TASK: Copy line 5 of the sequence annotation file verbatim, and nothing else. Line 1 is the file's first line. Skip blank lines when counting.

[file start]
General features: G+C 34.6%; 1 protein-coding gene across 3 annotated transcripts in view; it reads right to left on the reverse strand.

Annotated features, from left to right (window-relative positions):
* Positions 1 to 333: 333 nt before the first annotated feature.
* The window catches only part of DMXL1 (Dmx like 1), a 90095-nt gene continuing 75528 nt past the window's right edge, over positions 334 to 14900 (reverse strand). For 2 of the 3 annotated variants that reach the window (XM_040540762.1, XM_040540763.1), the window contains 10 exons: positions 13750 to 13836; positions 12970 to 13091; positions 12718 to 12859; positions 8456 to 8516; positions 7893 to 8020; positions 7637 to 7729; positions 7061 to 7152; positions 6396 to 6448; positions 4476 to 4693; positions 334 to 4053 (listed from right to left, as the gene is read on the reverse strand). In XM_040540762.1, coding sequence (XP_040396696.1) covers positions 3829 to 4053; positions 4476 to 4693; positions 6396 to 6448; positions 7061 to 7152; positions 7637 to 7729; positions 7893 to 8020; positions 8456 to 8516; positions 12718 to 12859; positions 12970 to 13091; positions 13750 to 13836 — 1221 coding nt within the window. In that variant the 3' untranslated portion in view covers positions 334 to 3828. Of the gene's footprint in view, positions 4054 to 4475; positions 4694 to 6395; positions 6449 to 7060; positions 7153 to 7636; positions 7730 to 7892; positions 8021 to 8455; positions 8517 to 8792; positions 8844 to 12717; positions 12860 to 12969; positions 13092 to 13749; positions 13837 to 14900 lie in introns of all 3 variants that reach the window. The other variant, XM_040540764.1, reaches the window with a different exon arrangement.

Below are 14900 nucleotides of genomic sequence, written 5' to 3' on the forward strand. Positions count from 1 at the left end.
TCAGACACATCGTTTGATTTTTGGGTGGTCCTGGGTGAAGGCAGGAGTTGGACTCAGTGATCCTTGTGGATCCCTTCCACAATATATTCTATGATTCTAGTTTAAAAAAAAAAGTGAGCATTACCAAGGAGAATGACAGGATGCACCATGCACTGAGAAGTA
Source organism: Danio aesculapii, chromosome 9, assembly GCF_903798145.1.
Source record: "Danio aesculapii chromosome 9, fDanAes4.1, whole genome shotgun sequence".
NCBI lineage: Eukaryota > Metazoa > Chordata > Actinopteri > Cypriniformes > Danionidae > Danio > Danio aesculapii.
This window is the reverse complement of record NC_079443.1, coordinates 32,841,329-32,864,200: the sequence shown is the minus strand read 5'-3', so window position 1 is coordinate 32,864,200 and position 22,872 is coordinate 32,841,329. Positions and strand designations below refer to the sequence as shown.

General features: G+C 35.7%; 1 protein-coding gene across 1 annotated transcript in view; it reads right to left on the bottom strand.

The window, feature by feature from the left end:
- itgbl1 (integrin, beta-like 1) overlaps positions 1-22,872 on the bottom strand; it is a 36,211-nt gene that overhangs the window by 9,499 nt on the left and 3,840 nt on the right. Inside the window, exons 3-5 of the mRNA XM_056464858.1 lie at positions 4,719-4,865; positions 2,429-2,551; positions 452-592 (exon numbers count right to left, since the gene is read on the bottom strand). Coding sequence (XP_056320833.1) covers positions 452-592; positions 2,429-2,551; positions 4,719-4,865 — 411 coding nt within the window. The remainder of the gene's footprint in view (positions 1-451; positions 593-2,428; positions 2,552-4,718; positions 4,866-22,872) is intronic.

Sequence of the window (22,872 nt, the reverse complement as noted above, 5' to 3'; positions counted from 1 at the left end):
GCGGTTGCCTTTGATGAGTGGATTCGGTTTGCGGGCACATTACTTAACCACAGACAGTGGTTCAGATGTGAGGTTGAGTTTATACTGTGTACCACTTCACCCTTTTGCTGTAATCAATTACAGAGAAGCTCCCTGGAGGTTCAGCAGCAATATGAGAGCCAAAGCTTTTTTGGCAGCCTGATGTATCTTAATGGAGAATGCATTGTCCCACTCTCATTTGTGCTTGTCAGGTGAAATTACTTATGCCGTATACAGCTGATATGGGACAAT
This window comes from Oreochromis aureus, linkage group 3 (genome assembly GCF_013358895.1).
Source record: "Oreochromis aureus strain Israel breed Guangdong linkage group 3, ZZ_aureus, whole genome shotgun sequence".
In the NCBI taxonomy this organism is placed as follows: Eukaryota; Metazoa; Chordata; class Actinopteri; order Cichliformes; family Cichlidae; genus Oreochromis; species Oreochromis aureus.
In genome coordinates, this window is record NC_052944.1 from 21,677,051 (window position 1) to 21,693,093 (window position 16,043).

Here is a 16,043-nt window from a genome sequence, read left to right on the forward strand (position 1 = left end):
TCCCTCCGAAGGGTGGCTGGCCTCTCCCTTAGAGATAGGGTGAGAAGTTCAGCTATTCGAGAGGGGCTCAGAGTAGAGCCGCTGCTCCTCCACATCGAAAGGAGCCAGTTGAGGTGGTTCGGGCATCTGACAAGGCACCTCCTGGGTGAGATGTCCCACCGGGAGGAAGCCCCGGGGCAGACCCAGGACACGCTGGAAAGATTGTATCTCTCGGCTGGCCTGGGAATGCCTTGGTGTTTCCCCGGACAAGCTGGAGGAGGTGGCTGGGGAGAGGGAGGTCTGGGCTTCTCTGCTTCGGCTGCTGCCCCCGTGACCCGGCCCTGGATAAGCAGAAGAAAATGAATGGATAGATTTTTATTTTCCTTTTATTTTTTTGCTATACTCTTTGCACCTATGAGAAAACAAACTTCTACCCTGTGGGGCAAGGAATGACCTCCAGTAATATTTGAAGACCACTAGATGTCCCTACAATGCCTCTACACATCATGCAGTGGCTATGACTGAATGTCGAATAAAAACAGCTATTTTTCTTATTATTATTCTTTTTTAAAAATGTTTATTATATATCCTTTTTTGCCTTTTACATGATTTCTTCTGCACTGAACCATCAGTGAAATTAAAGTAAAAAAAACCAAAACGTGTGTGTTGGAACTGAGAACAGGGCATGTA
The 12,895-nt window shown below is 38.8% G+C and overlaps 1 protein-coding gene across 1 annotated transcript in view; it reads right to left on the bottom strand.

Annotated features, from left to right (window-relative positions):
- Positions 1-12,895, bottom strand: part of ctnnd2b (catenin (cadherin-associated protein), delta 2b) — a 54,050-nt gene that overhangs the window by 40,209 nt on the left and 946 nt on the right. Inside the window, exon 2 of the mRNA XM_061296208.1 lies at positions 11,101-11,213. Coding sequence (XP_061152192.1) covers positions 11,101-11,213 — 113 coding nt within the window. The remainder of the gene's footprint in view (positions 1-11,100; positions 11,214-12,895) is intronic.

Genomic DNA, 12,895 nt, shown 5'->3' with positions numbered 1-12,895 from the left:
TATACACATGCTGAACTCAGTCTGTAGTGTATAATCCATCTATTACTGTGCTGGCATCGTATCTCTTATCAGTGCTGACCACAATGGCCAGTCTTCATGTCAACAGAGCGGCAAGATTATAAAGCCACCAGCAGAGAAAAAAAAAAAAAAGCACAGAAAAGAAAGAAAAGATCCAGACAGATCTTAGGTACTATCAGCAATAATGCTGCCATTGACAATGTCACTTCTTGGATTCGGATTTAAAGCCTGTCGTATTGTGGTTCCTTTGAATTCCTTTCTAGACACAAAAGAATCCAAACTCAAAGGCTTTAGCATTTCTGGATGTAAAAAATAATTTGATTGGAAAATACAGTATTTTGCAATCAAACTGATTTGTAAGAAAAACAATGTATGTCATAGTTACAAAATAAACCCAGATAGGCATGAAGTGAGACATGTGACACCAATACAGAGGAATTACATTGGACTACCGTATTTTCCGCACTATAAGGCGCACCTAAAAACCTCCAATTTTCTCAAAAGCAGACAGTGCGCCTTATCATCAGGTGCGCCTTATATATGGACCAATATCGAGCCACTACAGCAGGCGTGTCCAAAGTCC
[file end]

Below are 14900 nucleotides of genomic sequence, written 5' to 3' on the forward strand. Positions count from 1 at the left end.